Amherst Magazine

Creative Destruction

Three actors wielding baseball bats wipe out 14 life-size portrait heads.

By Emily Gold Boutilier

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Now you see it, now you don’t. Mark Oxman painstakingly created 16 likenesses of his friend Richard Fink—and then conceived of a plan to destroy most of them.

Three actors took baseball bats to 14 likenesses of an emeritus professor. But don’t worry: it was art.

The Decimation of Professor Richard Fink took place in Kirby Theater at 5 p.m. on a Saturday in mid-September. As the program explained, decimation traditionally refers to killing one in 10, but in this case, one in approximately 10 life-size portrait heads would survive an act of violence. The subject of the portraits: Richard Fink, the George H. Corey Professor of Chemistry, Emeritus.

Mark Oxman, who became friends with Fink while teaching sculpture at Amherst in the 1970s, created the 16 sculptures—unique works, not multiple copies or editions—and conceived of the on-stage decimation as a most unusual tribute to his longtime friend.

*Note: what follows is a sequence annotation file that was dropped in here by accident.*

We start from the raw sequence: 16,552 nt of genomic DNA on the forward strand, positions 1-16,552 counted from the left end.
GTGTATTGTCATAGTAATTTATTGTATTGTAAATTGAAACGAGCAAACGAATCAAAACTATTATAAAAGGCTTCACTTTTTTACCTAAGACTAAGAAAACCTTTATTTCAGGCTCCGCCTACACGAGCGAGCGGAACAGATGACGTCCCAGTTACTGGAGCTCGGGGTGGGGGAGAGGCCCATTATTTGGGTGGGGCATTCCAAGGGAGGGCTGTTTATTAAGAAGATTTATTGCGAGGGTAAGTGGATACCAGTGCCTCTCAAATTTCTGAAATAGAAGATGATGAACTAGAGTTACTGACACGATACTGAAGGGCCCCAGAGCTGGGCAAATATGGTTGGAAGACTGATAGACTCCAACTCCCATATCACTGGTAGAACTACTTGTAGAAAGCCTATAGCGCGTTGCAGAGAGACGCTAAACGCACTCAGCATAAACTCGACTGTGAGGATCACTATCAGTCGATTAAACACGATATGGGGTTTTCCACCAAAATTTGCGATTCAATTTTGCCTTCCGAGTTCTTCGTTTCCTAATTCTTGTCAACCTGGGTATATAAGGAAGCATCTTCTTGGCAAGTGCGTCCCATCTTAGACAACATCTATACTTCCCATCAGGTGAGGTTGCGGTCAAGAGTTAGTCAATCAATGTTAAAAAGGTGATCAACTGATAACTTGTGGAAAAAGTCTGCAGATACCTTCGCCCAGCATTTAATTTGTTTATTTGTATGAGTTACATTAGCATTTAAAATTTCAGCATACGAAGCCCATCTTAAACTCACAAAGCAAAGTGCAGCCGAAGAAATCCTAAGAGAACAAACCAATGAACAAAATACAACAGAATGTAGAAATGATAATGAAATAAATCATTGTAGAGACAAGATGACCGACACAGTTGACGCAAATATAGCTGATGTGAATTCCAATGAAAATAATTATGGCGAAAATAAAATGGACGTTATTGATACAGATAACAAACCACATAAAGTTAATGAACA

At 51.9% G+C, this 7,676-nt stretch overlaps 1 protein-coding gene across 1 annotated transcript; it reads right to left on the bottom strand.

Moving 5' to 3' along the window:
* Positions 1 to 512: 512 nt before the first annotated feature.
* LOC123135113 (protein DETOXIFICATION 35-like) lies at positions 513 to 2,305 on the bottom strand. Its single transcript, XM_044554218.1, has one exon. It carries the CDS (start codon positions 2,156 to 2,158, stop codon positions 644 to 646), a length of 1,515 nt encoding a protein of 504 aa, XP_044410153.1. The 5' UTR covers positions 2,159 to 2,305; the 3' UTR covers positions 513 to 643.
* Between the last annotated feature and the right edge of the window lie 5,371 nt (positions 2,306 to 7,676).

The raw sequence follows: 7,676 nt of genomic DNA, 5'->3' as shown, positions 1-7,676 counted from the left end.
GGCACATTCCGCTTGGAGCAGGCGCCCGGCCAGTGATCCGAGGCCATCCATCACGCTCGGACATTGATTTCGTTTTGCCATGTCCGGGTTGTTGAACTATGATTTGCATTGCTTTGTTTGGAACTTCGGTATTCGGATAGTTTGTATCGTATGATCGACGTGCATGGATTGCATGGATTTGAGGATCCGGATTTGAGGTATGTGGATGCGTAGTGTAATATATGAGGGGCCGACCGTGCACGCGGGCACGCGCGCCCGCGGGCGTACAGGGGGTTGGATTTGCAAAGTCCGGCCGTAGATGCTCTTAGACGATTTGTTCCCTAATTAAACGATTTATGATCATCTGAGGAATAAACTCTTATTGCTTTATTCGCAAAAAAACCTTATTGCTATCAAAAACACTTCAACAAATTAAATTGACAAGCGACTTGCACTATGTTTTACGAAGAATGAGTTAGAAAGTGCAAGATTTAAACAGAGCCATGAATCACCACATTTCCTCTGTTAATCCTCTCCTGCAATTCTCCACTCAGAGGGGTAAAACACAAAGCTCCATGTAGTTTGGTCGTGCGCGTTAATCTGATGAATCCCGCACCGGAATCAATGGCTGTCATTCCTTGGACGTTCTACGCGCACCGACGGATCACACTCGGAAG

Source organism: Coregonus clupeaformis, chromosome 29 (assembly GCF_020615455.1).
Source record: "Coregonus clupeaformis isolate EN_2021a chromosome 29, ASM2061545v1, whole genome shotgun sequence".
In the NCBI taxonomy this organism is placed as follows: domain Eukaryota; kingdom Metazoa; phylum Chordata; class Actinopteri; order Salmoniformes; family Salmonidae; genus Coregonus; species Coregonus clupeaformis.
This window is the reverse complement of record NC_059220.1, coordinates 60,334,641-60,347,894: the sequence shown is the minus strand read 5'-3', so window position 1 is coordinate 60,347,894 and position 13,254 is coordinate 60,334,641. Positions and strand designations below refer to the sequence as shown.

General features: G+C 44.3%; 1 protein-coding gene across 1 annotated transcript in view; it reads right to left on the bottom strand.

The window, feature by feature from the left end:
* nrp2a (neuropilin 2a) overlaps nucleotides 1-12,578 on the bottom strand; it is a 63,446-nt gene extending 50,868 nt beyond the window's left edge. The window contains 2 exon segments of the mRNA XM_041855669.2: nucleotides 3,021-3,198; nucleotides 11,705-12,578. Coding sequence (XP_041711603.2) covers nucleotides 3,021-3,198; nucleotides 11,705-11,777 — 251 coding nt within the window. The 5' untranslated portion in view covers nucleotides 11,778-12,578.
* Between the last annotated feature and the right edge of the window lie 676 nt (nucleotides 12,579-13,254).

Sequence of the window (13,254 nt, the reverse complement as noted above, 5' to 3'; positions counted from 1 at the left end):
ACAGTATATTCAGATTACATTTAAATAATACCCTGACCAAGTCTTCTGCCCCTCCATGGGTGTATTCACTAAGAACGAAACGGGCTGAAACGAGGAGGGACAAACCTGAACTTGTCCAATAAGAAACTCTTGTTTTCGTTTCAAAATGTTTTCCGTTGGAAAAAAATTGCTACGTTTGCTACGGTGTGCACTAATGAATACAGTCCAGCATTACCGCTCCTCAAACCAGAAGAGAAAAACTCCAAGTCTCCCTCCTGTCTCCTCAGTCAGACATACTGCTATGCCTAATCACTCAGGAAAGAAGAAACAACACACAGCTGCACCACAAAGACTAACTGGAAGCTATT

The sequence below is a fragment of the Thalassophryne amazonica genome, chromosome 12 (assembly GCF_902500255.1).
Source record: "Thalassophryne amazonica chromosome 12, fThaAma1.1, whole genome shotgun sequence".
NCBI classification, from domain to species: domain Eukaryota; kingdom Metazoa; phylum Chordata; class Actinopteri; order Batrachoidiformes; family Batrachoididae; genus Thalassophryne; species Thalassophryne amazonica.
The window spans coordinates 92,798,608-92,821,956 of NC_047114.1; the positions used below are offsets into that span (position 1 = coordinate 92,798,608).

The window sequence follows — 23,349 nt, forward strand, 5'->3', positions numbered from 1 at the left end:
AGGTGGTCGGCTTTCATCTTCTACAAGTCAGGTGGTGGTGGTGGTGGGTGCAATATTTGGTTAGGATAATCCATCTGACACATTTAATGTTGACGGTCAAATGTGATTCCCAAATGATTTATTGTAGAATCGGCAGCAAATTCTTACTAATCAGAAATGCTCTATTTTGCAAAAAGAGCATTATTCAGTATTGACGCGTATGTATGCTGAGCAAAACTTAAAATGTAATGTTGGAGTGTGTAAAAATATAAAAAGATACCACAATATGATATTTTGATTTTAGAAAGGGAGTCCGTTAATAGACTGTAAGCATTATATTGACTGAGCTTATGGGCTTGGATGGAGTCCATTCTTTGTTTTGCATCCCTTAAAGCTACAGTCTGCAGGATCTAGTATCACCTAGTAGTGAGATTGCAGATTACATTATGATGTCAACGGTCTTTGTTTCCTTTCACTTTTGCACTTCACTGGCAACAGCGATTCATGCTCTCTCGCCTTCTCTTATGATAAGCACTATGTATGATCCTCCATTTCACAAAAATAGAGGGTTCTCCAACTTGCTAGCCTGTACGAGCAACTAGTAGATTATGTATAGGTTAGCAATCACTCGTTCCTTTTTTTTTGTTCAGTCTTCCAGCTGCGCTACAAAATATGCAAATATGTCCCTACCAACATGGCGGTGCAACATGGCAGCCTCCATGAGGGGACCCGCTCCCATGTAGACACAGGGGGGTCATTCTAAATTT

The portrait heads were modeled from life and cast in plaster.

By the time the house lights dimmed, more than 100 people—including Fink—were in the theater, where 13 of the sculptures stood in three rows on stage. “Good afternoon and welcome to The Decimation of Professor Richard Fink,” announced director Peter Lobdell ’68, senior resident artist in the theater and dance department. “Enjoy the next four minutes and 40 seconds.”

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Dressed all in black, three hooded actors—Brooke Bishop ’10, Michelle Escobar ’12 and Eric Swartz ’11—marched on stage and began to systematically bash the sculptures with baseball bats. The soundtrack: Prokofiev’s suite from The Love for Three Oranges.

As the brutality (read: performance art) went on, three more sculptures fell from the ceiling and shattered. Soon a cloud of plaster dust filled the stage. When it was all over, spotlights illuminated the two lucky survivors. (The survivors would go to Fink’s two daughters.) The three actors removed their hoods, revealing their faces to the crowd.

“What the hell was that?” exclaimed a student in the second row.

“That was amazing,” sighed his friend.

Photos by John Arthur and Josh Russakis ’13